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In

Introduction

Ohm’s law relates to the relationship that voltage and current from an ideal conductor develops. The relationship asserts that the potential difference or voltage that passes through a perfect conductor is relative to the current that passes through the conductor (Erjavec 2005). According to this law, the constant of proportionality is usually considered being resistance, which is denoted, R.

Therefore, Ohm’s law is as follows:

V=IR

Where V is considered to be the potential difference that exists between the two ends of an ideal conductor, R is the resistance towards current flow while I relate to the current that flows via the resistance.

Electric current is the rate of charge flow past a given point in an electric circuit, measured in Coulombs/second which is referred Amperes.

Voltage is the potential difference between two points within a conductor and is measured in volts.

Resistance is measured in ohms and refers to the resistance to flow of electric current.

Objects that obey Ohm’s law are usually regarded as ohmic or linear, which implies that the potential difference across the material that makes these objects varies in a linear manner with the current. Ohm’s law asserts that the total voltage present in a circuit is usually zero. This is practical when the circuit is closed and has at least one voltage source and at least one potential drop. An increase in the potential energy within a circuit makes charges to move from a lower potential to a higher potential (Lerner 1996). Electromotive force is a counteractive force that moves charges from a low potential to a high potential. Electromotive force is measured by using volts and is represented by E. Since energy is conserved; considerations are that the potential difference across the electromotive force should be equivalent to the potential difference across the rest of the circuit (Tyner, Knott & Mayer 1983). This implies that Ohm’s law is satisfied through the equation.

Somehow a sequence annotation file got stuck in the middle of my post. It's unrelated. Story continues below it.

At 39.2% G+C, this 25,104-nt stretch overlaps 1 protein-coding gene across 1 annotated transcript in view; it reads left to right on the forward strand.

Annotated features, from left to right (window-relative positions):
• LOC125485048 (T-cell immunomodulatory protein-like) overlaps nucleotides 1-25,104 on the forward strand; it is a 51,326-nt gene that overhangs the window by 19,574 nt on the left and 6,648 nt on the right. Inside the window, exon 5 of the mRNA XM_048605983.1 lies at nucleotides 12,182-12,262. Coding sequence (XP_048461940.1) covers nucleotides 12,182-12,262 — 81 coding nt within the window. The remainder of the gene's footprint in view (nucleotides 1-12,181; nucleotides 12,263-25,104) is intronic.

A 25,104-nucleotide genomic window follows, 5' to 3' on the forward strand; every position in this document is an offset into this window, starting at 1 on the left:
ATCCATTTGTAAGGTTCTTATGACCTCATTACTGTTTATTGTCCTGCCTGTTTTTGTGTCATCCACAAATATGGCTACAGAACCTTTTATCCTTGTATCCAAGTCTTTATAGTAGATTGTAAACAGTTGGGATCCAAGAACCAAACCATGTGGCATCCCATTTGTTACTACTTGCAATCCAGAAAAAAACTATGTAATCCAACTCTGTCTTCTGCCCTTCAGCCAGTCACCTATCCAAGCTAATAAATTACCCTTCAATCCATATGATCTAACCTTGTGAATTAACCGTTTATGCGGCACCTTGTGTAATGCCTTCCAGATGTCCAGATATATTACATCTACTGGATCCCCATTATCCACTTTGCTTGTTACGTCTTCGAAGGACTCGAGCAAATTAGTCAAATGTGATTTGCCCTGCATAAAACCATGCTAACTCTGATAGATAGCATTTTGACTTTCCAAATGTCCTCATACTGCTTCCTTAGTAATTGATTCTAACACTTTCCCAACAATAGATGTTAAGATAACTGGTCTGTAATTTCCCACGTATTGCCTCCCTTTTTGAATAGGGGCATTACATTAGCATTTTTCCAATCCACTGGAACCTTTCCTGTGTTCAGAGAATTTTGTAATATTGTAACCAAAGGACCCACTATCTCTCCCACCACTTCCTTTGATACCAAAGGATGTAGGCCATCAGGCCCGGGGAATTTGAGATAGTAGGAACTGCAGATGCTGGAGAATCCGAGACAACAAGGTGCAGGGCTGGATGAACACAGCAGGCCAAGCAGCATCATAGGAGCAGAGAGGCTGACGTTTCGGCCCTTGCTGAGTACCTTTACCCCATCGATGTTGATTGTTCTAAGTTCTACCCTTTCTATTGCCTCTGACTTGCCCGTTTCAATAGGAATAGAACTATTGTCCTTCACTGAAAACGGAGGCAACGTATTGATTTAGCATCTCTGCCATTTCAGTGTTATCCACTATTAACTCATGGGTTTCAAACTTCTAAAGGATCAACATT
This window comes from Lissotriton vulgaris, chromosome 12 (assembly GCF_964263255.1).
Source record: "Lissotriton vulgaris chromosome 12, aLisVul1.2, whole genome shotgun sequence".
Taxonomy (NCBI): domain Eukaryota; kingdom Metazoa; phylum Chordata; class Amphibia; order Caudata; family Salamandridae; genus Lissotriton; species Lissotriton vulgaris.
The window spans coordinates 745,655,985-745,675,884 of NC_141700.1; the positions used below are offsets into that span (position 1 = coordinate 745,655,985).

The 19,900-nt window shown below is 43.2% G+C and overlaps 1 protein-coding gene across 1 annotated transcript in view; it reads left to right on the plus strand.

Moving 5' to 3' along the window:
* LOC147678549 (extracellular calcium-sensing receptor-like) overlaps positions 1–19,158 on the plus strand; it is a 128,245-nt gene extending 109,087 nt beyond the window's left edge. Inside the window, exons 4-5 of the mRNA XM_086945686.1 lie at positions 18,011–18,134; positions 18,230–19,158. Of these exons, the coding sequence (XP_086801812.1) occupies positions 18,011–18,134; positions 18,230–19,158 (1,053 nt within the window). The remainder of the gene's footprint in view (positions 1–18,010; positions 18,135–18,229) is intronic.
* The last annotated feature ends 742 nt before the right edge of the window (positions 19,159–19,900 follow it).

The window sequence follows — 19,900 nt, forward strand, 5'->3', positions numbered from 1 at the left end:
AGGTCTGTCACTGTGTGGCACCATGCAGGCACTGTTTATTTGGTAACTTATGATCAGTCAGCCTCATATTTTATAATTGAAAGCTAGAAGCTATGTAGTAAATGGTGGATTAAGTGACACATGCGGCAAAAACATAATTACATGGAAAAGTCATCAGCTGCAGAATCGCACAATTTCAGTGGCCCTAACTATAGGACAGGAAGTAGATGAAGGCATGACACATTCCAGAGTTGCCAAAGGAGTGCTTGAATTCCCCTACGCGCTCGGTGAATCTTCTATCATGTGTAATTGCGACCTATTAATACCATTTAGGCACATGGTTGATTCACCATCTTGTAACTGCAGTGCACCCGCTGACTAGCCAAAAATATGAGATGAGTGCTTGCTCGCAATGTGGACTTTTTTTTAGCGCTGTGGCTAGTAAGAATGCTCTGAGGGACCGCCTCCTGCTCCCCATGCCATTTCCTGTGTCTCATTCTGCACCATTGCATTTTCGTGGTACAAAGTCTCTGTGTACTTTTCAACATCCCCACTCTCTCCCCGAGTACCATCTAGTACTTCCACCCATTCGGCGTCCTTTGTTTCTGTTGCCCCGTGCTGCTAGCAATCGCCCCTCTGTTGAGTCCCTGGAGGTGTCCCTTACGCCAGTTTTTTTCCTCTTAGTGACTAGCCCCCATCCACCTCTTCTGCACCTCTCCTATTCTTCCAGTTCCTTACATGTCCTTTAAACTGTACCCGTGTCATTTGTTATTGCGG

E= I R

E-electromotive force

I-current

R-resistance

Method

Materials and equipments needed

Ammeter

Resistance Box

Voltmeter

Rheostat

Unknown resistance

Power supply

Connecting wires

Switch

The circuit was turned on after careful inspection and the amount of current and voltage recorded as observed from the ammeter and voltmeter respectively. The procedure was repeated with varying voltage with the first unknown resistor. Then, the second unknown resistor was connected to the circuit and voltage varied to obtain readings that was filled in the observation table. Graphs of voltage against current were then plotted for each resistor using the experimental results from the observation table (Wilson & Hall 2009). The plotted points were then joined to obtain line of best fit.